Leaked US-Led Iranian Nuclear Deal Sweeteners Less Than Meet the Eye
by Stephen Lendman
On June 25, AP News
headlined "Iran would get nuclear help in proposed deal." Ahead of a June 30 deadline likely to extend into July, AP reported obtaining a leaked document offering so-called US concessions claiming aid for Iran's nuclear industry.
Details are in one of several technical appendices. It has numerous points on which parties disagree.
An eight-page Civil Nuclear Cooperation document includes ways P5+1 countries are willing to compensate Iran for closing parts of its nuclear program Tehran finds unacceptable.
On Tuesday, Iranian leader Ayatollah Ali Khamenei rejected unacceptable terms - including freezing nuclear research, inspecting military sites and gradual sanctions relief instead of immediately if and when final agreement terms are reached.
On Wednesday, Iranian lawmakers enacted legislation banning access to military sites and scientists.
Harvard's Belfer Center think tank director Graham Allison told Senate Foreign Relations Committee members that prohibiting military site inspections is a "show-stopper."
The proposed US-led offer of peaceful nuclear technology Iran largely has (especially with Russia involved in building its nuclear reactors) rings hollow.
Washington wants Tehran's legitimate nearly completely constructed Arak heavy water reactor able to produce plutonium converted into a light water facility using Western technology.
Iran would retain "the leadership role as the project owner and manager." A separate term involves transforming its Fordo nuclear facility into one solely for producing isotopes for medical and scientific purposes.
It's built deep underground within a mountain for protection - for obvious reasons. Its operations are entirely legitimate. Why should Iran agree to compromise them?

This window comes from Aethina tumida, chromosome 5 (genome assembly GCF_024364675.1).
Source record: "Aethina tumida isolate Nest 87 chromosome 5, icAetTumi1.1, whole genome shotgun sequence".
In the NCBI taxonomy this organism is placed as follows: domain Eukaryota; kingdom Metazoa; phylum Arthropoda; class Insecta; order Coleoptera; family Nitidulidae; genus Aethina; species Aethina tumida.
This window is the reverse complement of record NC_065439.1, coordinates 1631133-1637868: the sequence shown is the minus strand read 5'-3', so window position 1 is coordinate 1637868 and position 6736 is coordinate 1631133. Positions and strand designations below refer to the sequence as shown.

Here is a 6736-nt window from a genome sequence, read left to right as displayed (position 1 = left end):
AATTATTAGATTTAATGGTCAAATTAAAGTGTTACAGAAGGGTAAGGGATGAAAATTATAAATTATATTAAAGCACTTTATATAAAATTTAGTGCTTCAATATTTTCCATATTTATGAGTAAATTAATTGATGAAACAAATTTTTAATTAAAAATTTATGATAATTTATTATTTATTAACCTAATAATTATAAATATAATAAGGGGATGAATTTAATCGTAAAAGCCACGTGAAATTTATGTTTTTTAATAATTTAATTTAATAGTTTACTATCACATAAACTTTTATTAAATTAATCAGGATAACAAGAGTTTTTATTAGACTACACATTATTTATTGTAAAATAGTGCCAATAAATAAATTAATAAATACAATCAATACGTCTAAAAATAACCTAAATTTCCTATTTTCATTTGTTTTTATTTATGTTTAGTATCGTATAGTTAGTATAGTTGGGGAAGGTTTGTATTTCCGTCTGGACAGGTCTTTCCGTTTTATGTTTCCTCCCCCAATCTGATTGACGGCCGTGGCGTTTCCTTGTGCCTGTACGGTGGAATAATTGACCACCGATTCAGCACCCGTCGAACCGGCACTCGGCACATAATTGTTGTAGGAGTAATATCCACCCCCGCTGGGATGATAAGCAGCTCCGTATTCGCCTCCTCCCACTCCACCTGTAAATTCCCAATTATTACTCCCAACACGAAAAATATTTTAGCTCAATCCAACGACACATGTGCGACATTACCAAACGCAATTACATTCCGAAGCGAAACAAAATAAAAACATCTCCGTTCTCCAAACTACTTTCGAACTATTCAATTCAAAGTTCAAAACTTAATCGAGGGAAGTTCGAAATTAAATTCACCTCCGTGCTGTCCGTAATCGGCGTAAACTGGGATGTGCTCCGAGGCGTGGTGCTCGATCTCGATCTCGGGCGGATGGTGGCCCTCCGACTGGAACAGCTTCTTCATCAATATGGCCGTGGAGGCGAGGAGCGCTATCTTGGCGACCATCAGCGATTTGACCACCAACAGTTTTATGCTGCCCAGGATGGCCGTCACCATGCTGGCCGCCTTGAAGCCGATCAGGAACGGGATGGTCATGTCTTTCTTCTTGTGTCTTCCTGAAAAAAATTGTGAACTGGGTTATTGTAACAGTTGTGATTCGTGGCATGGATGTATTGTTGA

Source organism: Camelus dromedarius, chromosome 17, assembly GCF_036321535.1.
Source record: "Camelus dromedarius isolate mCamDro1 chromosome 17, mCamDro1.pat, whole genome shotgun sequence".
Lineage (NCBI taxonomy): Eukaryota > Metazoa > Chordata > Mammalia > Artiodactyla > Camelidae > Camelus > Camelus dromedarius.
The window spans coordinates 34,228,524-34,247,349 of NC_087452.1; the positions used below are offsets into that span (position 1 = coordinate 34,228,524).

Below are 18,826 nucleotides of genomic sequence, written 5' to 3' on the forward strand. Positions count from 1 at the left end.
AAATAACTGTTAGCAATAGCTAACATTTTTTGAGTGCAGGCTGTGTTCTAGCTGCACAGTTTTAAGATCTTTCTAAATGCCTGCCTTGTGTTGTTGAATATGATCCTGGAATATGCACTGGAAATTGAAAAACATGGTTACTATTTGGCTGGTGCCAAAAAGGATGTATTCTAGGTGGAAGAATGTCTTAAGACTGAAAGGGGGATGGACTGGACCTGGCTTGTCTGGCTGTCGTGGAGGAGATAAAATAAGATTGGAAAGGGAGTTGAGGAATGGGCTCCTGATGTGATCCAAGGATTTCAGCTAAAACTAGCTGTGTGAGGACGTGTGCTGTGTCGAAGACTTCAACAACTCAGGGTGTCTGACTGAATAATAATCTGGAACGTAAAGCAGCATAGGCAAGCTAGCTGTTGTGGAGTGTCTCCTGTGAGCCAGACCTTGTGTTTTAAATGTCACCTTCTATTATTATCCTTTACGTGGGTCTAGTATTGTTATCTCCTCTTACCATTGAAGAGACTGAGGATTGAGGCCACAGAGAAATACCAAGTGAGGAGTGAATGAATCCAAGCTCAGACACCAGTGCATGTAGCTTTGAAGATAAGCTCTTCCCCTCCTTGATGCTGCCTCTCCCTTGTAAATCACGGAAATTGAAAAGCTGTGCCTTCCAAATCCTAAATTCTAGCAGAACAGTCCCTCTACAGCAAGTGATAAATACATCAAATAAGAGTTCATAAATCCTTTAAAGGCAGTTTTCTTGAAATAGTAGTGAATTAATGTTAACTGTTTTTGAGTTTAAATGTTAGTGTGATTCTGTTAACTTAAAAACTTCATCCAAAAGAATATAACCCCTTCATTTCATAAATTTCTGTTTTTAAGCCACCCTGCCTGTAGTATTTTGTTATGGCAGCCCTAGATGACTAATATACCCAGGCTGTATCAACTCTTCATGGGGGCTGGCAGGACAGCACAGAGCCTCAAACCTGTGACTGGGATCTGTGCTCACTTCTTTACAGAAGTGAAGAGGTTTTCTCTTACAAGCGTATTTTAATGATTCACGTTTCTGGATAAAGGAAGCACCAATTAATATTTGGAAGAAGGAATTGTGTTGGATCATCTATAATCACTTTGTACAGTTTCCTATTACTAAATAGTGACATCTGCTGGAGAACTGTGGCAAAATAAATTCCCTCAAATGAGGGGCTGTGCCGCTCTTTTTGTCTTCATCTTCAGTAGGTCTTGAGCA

What's proposed provides grist for the mill on both sides. Iranians justifiably want their sovereign rights respected. Congressional hardliners follow Israeli Lobby demands wanting Tehran weakened, isolated and denied its legitimate program as now constituted.
Former US officials Dennis Ross, Joe Lieberman, David Petraeus, Gary Samore, and Stephen Hadley among other hardliners published an open letter
urging greater toughness - claiming the Iranian deal being negotiated doesn't "prevent (it) from having a nuclear weapons capability" despite knowing its leader and top officials want none and urge a nuclear free Middle East.
The writers bashed Iran irresponsibly - the same baseless criticism heard for decades claiming it supports terrorism, intervenes regionally extrajudicially, has a threatening ballistic missile arsenal and oppresses its own people, while ignoring Israel and other real Middle East rogue regimes.
The letter said unless talks are "concluded along the lines outlined (by its signatories) and buttressed by a resolute regional strategy," it'll likely fail the test of a "good" agreement.
Iranian officials insist their program is entirely peaceful according to Nuclear Non-Proliferations Treaty (NPT) provisions. No evidence disproves them.
Whether anything can be consummated satisfying all sides remains to be seen. Most important is Washington's sordid history of breaching agreements it reaches. Will this time be different? Don't bet on it.
AP concluded citing an unnamed US official close to talks saying "the sides (are) still apart not only on how transparent Iran must be but all other ancillary issues as well."
For its part, Tehran conceded much more than it's gotten back in return. If talks fail, Washington will bear full responsibility - shared by its go-along European partners Britain, France and Germany.
Stephen Lendman lives in Chicago. He can be reached at email@example.com.
His new book as editor and contributor is titled "Flashpoint in Ukraine: US Drive for Hegemony Risks WW III."
Visit his blog site at sjlendman.blogspot.com.
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